We propose to report on the Green Paper in more detail next time.

Revision of the Brussels Regulation on jurisdiction and the recognition and enforcement of judgments

The European Commission recently published a proposal to reform of the Brussels Regulation on jurisdiction and the recognition and enforcement of judgments in civil and commercial matters.  The proposal will not automatically apply to the UK unless the UK opts into the new Regulation, so the UK Government (Ministry of Justice) is consulting on the proposal. 

The most controversial aspect is the proposal to extend the jurisdiction rules in the Regulation so that (except where specific rules apply eg in relation to employees or insurance disputes) the new Regulation would replace existing national jurisdiction rules as to when courts can assert jurisdiction over non-EU defendants.

In the UK the loss of existing national laws would potentially mean that:

  • A party who previously may have been able to establish jurisdiction in the UK in relation to a non-EU defendant on the basis that the contract was made in England, or is governed by English law, may not be able to bring proceedings in the UK if the contract is to be performed in another Member State; and

  • UK Courts may no longer be able to use the procedural discretion available under the laws of the UK known as forum non conveniens to consider the appropriateness of the forum when determining whether to assert jurisdiction over a non-EU defendant or stay proceedings in favour of a more appropriate forum.  It is worth noting, however that the discretion of UK courts to rely on the doctrine of forum non conveniens has been limited in recent years by several judgments of the European Courts of Justice.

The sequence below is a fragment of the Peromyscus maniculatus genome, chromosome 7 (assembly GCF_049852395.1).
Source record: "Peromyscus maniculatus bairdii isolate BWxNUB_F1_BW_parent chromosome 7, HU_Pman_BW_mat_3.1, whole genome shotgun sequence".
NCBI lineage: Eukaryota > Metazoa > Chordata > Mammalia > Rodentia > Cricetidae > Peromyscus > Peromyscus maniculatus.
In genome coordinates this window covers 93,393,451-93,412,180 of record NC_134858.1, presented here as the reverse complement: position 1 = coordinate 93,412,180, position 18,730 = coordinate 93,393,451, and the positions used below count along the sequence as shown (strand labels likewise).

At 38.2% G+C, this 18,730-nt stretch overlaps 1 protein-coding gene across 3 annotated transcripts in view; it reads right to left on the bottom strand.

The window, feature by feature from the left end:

The amendments proposed by the Commission will be subject to debate separately in both the European Council and the European Parliament and any resulting compromise will also need to be approved by both.  Whether the UK participates in the negotiations as part of the European Council will depend on whether or not (and when) it elects to opt into the Regulation.  However, it is worth remembering that similar concerns in relation to the Rome I Regulation (on the law applicable to contractual obligations), were eventually resolved to the UK government’s satisfaction and the UK then opted in to Rome I.  We will follow this process in subsequent issues of the EU Regulatory Update.



  • Robert Hanley
    Partner | Sydney
    T: +61 2 9296 2000
    M: +44 7810 434 350

 Local contact(s)

Key developments in European financial sector regulation



Welcome to the first edition of our European Regulatory Update.

We aim to bring you in-depth analysis of the key legal and regulatory reforms which are likely to impact on you doing business in Europe.  We focus on important capital markets, banking and finance, corporate and M&A reforms and issues.

Author: Robert Hanley, Partner

Prospectus and reporting issues

Recent changes may affect the need for non-European issuers to produce a European compliant prospectus and to comply with ongoing financial reporting obligations.

Author: Sophie Chalton

Increased costs and new regulatory charges for banks

Lenders and borrowers lock horns over how to deal with increased costs approaching over the horizon.

Author: Emma Malkin 
New procedure brings 'US' style mergers to Europe  

The first attempt to implement a new European 'merger by absorption' for a public takeover has failed but, in some circumstances, the new merger methods may be useful.

Author: Jonathon Wood

EU raise MiFID hurdles to non-EU investment firms

Accusations of protectionism has been the response to proposed changes to the Markets in Financial Instruments Directive, a key element in EU financial market integration and regulation.

Author: Joe Newitt